‘Made for advertising’ programmatic ads are all over the internet. If you know sites like the Magellan Times, Adventure Crunch, or Its The Vibe, the articles are purely there to get advertising revenue.
One minute, you’re reading a political article, checking the weather in your zip code, or the latest score to a sporting event.
And before you know it, you’ve clicked on a headline about pool noodle hacks that will completely change your life.
If you’ve spent more than a few minutes online, then this is probably a relatable experience.
It’s basically clickbait ‘made for advertising’ ad inventory. The only point of these sites is to deliver filler content with an intriguing headline to get you to watch ads that help other companies sell their products or services.
Using content recommendation platforms like Taboola or Outbrain, these sites place ads on legitimate news sources like ESPN, getting people to click with ridiculous headlines through to their sites.
Once users click, they’re taken to these sites that are filled with more or less weird, pointless articles that are well-optimized for ads.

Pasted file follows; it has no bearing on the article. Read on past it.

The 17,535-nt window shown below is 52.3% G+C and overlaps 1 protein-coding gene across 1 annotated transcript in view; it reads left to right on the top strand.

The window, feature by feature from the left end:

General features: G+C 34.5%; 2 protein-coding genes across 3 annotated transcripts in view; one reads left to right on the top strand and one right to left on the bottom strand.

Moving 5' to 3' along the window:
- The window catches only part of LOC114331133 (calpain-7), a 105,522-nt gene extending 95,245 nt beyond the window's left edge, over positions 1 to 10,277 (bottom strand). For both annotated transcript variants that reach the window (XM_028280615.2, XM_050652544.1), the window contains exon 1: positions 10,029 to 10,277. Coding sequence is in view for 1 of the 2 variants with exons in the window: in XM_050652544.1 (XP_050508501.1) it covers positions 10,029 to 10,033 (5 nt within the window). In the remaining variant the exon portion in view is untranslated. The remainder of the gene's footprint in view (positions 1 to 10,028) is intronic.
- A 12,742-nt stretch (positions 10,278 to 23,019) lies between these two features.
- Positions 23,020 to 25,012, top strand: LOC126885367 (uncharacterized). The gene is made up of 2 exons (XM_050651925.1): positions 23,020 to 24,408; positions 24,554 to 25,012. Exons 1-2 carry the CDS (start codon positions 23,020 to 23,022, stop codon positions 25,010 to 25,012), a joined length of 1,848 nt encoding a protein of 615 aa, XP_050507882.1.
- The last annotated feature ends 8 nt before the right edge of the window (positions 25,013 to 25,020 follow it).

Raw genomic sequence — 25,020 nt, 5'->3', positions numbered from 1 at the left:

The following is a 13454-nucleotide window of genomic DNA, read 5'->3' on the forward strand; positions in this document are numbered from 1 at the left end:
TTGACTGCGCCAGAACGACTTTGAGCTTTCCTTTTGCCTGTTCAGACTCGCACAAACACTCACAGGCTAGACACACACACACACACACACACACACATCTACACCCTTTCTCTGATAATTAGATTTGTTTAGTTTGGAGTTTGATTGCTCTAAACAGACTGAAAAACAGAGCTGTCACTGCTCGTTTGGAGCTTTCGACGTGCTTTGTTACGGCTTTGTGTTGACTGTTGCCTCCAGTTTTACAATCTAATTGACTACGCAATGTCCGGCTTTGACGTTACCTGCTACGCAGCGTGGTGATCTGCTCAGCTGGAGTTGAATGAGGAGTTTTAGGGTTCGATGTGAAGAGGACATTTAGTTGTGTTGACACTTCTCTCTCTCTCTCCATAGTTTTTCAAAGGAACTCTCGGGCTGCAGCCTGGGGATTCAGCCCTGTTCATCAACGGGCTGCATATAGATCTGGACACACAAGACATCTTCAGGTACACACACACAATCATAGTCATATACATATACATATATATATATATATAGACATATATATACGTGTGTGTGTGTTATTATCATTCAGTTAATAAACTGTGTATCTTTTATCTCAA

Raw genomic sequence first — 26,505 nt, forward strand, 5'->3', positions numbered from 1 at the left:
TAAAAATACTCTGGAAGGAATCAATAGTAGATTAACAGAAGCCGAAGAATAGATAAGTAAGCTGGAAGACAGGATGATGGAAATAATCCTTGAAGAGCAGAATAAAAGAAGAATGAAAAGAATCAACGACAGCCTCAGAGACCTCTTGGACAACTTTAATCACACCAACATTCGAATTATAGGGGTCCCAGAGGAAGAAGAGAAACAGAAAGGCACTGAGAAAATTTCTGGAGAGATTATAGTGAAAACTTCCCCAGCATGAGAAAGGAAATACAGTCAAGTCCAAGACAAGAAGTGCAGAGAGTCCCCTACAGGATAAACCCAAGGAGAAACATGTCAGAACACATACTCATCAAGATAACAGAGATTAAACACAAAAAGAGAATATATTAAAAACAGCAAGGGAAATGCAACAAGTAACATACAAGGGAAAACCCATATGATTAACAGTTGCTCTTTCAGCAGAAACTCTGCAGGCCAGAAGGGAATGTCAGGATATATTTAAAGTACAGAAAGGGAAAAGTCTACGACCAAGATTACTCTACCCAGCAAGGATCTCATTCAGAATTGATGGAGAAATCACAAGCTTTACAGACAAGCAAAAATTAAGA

Publishers like Huff Post, Vox, CNN, USA Today, and countless other media outlets have a hard time saying no to platforms like Taboola or Outbrain.
After all, few want to turn down the extra revenue. The media business is getting squeezed financially by social media and other forms of competition, so it’s hard to say no.
How programmatic advertising works makes it easy for brands to show up on the clickbait sites these platforms direct people to, whether marketers realize it or not.
How much of it is out there?
- Made for advertising inventory is snapping up as much as 12% of global programmatic web display ad spend, based on Jounce Media statistics, which looked at over 2,000 sites it labeled as ‘made for advertising.’
- Programmatic digital display ad spending will surpass $115 billion in the US alone next year based on eMarketer’s predictions.
- That means potentially billions of programmatic ad dollars are spent on sites that house these articles.
And advertisers know these sites are low quality, compared with publishers that at least actually have a newsroom.
These sites that house ‘made for advertising’ programmatic ads are not really publishers in the traditional sense.
Sites that have content related to oddball stuff like “This Japanese Island Seems Idyllic, But Residents Have To Live With Its Deadly Secret Every Day” are only looking to play the ad arbitrage game.
They are just trying to playing the numbers, monetizing third-party cookies data to profit off the eyeballs they bring to these advertisements.